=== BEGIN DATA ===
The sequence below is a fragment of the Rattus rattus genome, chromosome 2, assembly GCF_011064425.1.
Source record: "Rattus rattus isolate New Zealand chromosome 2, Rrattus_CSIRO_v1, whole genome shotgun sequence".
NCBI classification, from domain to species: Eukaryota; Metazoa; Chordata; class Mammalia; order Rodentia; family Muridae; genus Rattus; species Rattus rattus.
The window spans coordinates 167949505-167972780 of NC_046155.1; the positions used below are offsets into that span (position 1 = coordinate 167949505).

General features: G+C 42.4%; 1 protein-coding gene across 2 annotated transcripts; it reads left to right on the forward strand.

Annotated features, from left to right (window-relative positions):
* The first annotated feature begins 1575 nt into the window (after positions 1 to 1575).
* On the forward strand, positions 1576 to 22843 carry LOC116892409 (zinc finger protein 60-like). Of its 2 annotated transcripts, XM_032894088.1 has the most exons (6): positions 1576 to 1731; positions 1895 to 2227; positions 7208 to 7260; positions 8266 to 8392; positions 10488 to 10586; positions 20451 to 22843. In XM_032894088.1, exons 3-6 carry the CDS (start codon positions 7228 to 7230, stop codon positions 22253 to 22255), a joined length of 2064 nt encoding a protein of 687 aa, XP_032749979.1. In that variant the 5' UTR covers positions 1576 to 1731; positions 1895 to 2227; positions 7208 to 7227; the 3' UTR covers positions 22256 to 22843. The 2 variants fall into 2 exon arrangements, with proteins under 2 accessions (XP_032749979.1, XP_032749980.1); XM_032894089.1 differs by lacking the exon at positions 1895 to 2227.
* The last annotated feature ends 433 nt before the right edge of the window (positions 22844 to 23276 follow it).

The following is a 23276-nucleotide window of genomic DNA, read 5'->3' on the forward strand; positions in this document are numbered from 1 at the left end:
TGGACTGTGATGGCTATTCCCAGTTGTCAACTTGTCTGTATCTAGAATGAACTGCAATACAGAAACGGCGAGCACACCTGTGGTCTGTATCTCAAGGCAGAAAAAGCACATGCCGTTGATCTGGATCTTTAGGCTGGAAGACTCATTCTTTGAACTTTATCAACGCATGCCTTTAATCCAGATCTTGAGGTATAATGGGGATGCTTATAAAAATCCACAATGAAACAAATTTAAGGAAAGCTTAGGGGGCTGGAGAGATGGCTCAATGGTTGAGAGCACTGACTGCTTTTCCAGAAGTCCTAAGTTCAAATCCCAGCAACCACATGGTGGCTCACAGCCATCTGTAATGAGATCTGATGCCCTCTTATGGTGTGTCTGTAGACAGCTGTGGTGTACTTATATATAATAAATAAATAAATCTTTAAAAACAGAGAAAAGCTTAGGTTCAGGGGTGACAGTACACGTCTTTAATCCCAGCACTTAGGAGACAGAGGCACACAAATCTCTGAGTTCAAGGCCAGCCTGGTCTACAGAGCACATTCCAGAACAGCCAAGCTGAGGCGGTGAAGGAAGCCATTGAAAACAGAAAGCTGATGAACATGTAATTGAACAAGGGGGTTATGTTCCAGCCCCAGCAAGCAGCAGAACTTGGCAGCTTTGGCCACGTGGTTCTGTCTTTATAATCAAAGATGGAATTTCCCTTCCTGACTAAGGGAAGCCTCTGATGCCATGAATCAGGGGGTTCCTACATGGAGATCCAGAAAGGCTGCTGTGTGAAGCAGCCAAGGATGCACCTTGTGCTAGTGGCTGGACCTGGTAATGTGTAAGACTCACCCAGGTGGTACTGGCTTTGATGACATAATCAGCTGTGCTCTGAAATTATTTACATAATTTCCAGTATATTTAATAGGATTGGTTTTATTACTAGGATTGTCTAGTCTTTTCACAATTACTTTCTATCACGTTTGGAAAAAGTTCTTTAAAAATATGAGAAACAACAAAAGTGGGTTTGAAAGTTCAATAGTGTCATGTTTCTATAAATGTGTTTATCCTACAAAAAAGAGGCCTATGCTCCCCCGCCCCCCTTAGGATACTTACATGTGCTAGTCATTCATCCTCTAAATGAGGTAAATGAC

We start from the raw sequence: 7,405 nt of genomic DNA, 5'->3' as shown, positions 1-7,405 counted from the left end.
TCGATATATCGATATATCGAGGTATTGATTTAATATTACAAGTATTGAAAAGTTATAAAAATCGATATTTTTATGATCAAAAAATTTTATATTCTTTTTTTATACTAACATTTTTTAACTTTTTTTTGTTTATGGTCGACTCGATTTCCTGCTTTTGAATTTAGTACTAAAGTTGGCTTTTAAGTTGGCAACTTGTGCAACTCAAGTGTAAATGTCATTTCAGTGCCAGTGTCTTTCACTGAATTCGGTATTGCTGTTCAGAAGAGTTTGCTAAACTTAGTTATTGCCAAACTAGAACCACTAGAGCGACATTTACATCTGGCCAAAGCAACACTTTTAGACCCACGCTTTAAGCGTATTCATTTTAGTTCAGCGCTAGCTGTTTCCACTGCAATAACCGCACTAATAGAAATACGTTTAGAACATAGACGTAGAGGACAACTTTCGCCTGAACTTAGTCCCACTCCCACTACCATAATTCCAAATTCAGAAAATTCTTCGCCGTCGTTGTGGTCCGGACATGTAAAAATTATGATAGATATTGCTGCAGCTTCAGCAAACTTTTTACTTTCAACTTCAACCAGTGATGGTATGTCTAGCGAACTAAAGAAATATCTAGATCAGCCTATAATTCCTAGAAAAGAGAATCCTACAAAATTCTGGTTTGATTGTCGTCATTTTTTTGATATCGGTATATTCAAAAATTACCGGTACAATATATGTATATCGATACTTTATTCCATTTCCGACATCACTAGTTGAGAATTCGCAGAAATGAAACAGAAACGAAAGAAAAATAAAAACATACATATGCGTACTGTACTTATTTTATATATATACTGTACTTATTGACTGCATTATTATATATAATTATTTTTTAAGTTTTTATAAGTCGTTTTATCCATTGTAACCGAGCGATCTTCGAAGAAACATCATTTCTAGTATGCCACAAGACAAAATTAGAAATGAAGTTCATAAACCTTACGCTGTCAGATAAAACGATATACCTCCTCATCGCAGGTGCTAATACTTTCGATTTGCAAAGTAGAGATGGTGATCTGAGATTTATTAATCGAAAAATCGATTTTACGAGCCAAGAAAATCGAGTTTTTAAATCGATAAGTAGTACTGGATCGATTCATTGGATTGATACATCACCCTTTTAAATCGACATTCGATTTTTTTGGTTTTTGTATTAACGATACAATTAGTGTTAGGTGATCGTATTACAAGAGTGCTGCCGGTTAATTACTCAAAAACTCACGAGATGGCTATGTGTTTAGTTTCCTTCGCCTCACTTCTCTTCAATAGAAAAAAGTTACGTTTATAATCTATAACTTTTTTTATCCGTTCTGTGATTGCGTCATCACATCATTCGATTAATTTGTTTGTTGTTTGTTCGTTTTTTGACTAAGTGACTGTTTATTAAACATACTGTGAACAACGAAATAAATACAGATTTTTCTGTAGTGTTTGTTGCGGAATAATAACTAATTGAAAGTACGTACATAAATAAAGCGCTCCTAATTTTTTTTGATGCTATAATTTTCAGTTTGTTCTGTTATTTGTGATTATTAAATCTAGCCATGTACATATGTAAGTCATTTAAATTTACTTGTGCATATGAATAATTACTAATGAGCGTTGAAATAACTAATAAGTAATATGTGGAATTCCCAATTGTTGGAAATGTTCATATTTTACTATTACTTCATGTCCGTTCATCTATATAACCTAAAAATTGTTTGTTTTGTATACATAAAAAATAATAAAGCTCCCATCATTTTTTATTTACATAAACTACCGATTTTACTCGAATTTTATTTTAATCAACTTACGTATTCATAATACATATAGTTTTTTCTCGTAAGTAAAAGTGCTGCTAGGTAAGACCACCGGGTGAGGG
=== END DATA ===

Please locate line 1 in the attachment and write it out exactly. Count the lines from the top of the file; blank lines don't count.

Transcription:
The sequence below is a fragment of the Rattus rattus genome, chromosome 2, assembly GCF_011064425.1.